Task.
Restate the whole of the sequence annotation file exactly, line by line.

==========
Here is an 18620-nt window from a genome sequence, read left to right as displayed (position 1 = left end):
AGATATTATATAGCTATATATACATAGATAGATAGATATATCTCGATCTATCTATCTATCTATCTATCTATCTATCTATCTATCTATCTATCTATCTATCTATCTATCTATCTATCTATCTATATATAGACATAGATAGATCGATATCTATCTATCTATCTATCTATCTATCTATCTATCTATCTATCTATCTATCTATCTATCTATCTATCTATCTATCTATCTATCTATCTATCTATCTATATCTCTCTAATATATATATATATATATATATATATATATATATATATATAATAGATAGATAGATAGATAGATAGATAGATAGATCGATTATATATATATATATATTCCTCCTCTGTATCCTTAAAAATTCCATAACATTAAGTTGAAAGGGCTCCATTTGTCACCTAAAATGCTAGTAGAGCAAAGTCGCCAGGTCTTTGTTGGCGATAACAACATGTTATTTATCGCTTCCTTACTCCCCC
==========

Here is an 18620-nt window from a genome sequence, read left to right as displayed (position 1 = left end):
AGATATTATATAGCTATATATACATAGATAGATAGATATATCTCGATCTATCTATCTATCTATCTATCTATCTATCTATCTATCTATCTATCTATCTATCTATCTATCTATCTATCTATCTATATATAGACATAGATAGATCGATATCTATCTATCTATCTATCTATCTATCTATCTATCTATCTATCTATCTATCTATCTATCTATCTATCTATCTATCTATCTATCTATCTATCTATCTATATCTCTCTAATATATATATATATATATATATATATATATATATATATATAATAGATAGATAGATAGATAGATAGATAGATAGATCGATTATATATATATATATATTCCTCCTCTGTATCCTTAAAAATTCCATAACATTAAGTTGAAAGGGCTCCATTTGTCACCTAAAATGCTAGTAGAGCAAAGTCGCCAGGTCTTTGTTGGCGATAACAACATGTTATTTATCGCTTCCTTACTCCCCC